Regulatory Sandboxes to Spurt Growth of Fintechs
Financial technologies (also referred to as Fintechs) are increasing in growth and popularity in the global financial sectors. This is doubtlessly revolutionary and could change the way we hold cash and transact within and across borders. Major banks and other financial institutions such as JP Chase, Wallstreet banks and banks in African countries such as Kenya Commercial Bank and Equity Bank are diligently developing strong fintech environments to change the financial transactions ecosystem. These financial institutions are spending millions (in their currencies) in research and development to create new software to diversify and advance their financial transactions, customer service and other aspects of their operations. In 2017 and 2018 the level of investments in the Financial technologies rose sharply as banks and other financials realized the importance of fintechs in order to maintain market relevance in such a fast-changing environment.
Regulatory bodies have been quiet in many jurisdictions for long. There are various approaches to financial regulations that I may not address in this article, some include a wait-and-see approach where the regulators do nothing but wait and see how the market regulates itself. China seems to use the wait-and-see approach. Other countries such as the United States, the United Kingdom, Singapore, Bahrain, and Kenya have chosen to go the Sandbox way. A sandbox is a test environment where innovations are allowed to conduct a live market test of their products with real customers to evaluate whether they meet their expectations and capable of operating in a regulated environment. Kenya’s Capital Markets Authority (CMA) has recently conducted a public review of its new Draft Regulatory Sandbox Guidance Policy Notes engaging the various stakeholders including advocates and intermediaries.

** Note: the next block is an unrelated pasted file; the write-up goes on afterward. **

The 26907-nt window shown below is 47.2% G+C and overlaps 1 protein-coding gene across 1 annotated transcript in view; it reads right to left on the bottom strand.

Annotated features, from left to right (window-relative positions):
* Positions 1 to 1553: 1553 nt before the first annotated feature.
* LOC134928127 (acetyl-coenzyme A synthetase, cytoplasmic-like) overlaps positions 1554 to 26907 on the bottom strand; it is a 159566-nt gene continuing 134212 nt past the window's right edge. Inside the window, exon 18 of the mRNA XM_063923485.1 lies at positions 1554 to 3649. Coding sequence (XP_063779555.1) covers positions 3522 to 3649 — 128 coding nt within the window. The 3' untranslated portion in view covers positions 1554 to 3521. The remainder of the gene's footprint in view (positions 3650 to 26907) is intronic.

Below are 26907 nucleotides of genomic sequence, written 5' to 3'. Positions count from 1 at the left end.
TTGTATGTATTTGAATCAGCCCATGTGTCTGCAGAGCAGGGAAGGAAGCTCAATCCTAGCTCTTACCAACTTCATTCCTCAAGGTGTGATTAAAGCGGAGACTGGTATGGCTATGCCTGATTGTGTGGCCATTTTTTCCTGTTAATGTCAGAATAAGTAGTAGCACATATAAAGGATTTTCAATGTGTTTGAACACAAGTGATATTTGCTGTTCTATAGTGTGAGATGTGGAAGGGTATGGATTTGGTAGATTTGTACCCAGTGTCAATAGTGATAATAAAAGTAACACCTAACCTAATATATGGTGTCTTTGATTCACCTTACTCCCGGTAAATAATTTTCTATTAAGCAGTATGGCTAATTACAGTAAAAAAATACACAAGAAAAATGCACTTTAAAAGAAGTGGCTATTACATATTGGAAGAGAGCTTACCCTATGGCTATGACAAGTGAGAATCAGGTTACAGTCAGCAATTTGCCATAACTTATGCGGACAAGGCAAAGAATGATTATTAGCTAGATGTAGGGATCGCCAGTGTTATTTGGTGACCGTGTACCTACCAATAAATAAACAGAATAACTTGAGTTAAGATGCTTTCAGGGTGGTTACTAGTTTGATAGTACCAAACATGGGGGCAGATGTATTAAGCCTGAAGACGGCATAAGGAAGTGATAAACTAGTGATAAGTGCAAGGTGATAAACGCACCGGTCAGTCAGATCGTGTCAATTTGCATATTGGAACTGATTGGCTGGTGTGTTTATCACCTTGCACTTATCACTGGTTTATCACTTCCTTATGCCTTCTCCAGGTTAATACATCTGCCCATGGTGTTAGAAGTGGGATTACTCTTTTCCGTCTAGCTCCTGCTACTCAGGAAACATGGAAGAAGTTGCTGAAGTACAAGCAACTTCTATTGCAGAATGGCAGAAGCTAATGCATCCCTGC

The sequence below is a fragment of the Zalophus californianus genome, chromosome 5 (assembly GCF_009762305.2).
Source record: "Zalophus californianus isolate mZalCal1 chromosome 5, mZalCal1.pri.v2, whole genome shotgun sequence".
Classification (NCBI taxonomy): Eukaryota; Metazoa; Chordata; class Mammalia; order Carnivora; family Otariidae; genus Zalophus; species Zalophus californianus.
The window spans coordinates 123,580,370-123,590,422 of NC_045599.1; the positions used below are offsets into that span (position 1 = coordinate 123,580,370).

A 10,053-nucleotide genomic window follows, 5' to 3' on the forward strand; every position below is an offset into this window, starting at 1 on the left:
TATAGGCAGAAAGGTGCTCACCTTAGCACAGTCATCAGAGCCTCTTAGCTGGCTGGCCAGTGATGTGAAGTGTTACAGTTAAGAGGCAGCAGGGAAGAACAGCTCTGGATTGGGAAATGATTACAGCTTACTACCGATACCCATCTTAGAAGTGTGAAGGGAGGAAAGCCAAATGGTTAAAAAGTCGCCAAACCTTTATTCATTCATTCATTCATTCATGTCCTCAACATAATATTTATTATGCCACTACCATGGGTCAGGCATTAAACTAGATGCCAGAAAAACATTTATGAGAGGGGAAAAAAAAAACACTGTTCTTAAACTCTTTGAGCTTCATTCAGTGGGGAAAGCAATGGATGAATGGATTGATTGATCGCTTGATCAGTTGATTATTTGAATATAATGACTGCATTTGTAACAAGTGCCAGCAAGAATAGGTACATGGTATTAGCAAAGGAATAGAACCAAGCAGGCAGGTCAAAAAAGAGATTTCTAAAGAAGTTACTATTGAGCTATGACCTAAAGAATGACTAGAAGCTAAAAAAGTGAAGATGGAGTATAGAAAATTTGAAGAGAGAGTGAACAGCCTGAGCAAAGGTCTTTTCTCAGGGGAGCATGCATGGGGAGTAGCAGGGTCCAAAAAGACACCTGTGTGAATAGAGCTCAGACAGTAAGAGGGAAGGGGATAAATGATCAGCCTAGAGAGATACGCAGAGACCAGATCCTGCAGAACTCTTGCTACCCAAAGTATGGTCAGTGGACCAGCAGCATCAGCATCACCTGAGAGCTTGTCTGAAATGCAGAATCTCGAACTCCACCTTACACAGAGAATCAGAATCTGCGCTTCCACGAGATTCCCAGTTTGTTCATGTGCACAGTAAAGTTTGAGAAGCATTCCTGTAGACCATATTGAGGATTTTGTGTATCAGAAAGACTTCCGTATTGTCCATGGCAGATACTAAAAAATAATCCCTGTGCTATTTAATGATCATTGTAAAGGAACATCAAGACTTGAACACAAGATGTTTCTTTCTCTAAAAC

Sandboxes will really spurt growth of the fintechs because it will make it possible for innovators to release their fintech products into the live market on a test basis. The sandboxes tend to provide less stringent regulations and requirements that can easen the regulatory environment. In 2019 we expect to see more regulators around the world and across industries develop their own sandboxes to enhance innovation.
Beatrice Wambugu (Betty)
Betty’s Place Nyeri